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Paths to repentance

Dear Brothers and Sisters in Christ Jesus, First, I wish all a blessed and safe Labor Day weekend! Let us be mindful to thank our Good God for the work the Holy Spirit initiates and completes in our lives. Let us also thank the Holy Angels for their efforts to protect and help us on the path toward Eternal Life. Finally, let us thank God for the works that He, in His goodness, has entrusted to us through our individual vocation and the secular work that we may do to support our families or ourselves. Work, indeed, is an essential part of our lives and is a profound blessing when understood through the eyes of Faith!

Second, we celebrate some wonderful Feasts this month: Sept. 8: The Nativity of the Blessed Virgin Mary; Sept. 12: The Holy Name of Mary; Sept. 14: The Triumph of the Holy Cross; Sept. 15: Our Lady of Sorrows; Sept. 23: St. Padre Pio; Sept. 29: Sts. Michael, Gabriel and Raphael, Archangels. Third, I want to remind our families to turn in the Faith Formation registration enrollment forms. We are looking forward to another wonderful year for forming our youth in our Catholic Faith! Finally, as we are in the midst of the liturgical season of Ordinary Time, I encourage you to prayerfully read the following sermon by St. John Chrysostom (b.349-d.407), Bishop and Doctor of the Church. St. John Chrysostom (which means ‘golden mouthed’) was known in the early Church for his eloquent and inspirational sermons. In this sermon he teaches us five paths to repentance, which can be most helpful for our souls to greatly advance in our spiritual life and grow in knowledge of God’s will for our lives. Here is the sermon by St. John Chrysostom:

“Would you like me to list also the paths of repentance? They are numerous and quite varied, and all lead to Heaven.

A first path of repentance is the condemnation of your own sins: Be the first to admit your sins and you will be justified. For this reason, too, the prophet wrote: I said: I will accuse myself of my sins to the Lord, and you forgave the wickedness of my heart. Therefore, you too should condemn your own sins; that will be enough reason for the Lord to forgive you, for a man who condemns his own sins is slower to commit them again. Rouse your conscience to accuse you within your own house, lest it become your accuser before the judgmentseat of the Lord.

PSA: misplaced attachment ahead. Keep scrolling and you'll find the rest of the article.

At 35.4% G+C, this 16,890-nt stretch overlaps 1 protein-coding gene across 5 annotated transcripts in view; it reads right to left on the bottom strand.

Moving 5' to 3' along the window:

That, then, is one very good path of repentance. Another and no less valuable one is to put out of our minds the harm done us by our enemies, in order to master our anger, and to forgive our fellow servants' sins against us. Then our own sins against the Lord will be forgiven us. Thus you have another way to atone for sin: For if you forgive your debtors, your heavenly Father will forgive you.

Do you want to know of a third path? It consists of prayer that is fervent, careful and comes from the heart. If you want to hear of a fourth, I will mention almsgiving, whose power is great and far-reaching. If, moreover, a man lives a modest, humble life, that, no less than the other things I have mentioned, takes sin away. Proof of this is the tax-collector who had no good deeds to mention, but offered his humility instead and was relieved of a heavy burden of sins.

Thus I have shown you five paths of repentance; condemnation of your own sins, forgiveness of our neighbor's sins against us, prayer, almsgiving and humility.

Do not be idle, then, but walk daily in all these paths; they are easy, and you cannot plead your poverty. For, though you live out your life amid great need, you can always set aside your wrath, be humble, pray diligently and condemn your own sins; poverty is no hindrance. Poverty is not an obstacle to our carrying out the Lord's bidding, even when it comes to that path of repentance which involves giving money (almsgiving, I mean). The widow proved that when she put her two mites into the box!

Now that we have learned how to heal these wounds of ours, let us apply the cures. Then, when we have regained genuine health, we can approach the holy table with confidence, go gloriously to meet Christ, the King of Glory, and attain the Eternal Blessings through the Grace, Mercy and Kindness of Jesus Christ, our Lord.” (This excerpt is taken from the Office of Readings for Tuesday of the 21st week in Ordinary Time. The biblical text that precedes this sermon is the call of the prophet Jeremiah {see Jeremiah 1: 1-19}. Hom. De diabolo tentatore 2, 6: PG 49, 263- 264.)

Through the intercession of the Virgin Mary, St. Joseph, St. John Chrysostom, and our patrons, St. Paul and St. Michael, may God bless you, your families and our parishes!

In Christ through Mary,


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